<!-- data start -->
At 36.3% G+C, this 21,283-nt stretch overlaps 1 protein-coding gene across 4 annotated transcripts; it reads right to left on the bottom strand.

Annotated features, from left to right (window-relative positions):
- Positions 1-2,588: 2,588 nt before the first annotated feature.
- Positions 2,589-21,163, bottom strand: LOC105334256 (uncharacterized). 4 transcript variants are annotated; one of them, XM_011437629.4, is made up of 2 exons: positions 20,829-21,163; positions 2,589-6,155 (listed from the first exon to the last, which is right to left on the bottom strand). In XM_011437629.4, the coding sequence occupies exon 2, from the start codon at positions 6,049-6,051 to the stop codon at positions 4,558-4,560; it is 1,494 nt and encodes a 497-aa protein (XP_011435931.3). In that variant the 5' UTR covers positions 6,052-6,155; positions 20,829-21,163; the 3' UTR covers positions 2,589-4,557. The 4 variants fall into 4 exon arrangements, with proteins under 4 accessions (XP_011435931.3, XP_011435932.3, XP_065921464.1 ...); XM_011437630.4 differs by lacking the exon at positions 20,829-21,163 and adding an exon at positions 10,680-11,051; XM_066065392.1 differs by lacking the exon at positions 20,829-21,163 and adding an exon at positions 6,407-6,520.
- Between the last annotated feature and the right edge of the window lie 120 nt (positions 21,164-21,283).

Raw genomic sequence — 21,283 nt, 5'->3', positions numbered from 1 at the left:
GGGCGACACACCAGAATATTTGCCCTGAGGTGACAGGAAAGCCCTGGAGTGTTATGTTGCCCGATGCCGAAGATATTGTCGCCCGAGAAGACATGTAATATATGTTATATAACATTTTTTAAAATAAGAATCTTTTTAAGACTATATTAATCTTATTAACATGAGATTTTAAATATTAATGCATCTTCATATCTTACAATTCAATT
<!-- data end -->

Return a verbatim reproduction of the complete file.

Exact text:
At 36.3% G+C, this 21,283-nt stretch overlaps 1 protein-coding gene across 4 annotated transcripts; it reads right to left on the bottom strand.

Annotated features, from left to right (window-relative positions):
- Positions 1-2,588: 2,588 nt before the first annotated feature.
- Positions 2,589-21,163, bottom strand: LOC105334256 (uncharacterized). 4 transcript variants are annotated; one of them, XM_011437629.4, is made up of 2 exons: positions 20,829-21,163; positions 2,589-6,155 (listed from the first exon to the last, which is right to left on the bottom strand). In XM_011437629.4, the coding sequence occupies exon 2, from the start codon at positions 6,049-6,051 to the stop codon at positions 4,558-4,560; it is 1,494 nt and encodes a 497-aa protein (XP_011435931.3). In that variant the 5' UTR covers positions 6,052-6,155; positions 20,829-21,163; the 3' UTR covers positions 2,589-4,557. The 4 variants fall into 4 exon arrangements, with proteins under 4 accessions (XP_011435931.3, XP_011435932.3, XP_065921464.1 ...); XM_011437630.4 differs by lacking the exon at positions 20,829-21,163 and adding an exon at positions 10,680-11,051; XM_066065392.1 differs by lacking the exon at positions 20,829-21,163 and adding an exon at positions 6,407-6,520.
- Between the last annotated feature and the right edge of the window lie 120 nt (positions 21,164-21,283).

Raw genomic sequence — 21,283 nt, 5'->3', positions numbered from 1 at the left:
GGGCGACACACCAGAATATTTGCCCTGAGGTGACAGGAAAGCCCTGGAGTGTTATGTTGCCCGATGCCGAAGATATTGTCGCCCGAGAAGACATGTAATATATGTTATATAACATTTTTTAAAATAAGAATCTTTTTAAGACTATATTAATCTTATTAACATGAGATTTTAAATATTAATGCATCTTCATATCTTACAATTCAATT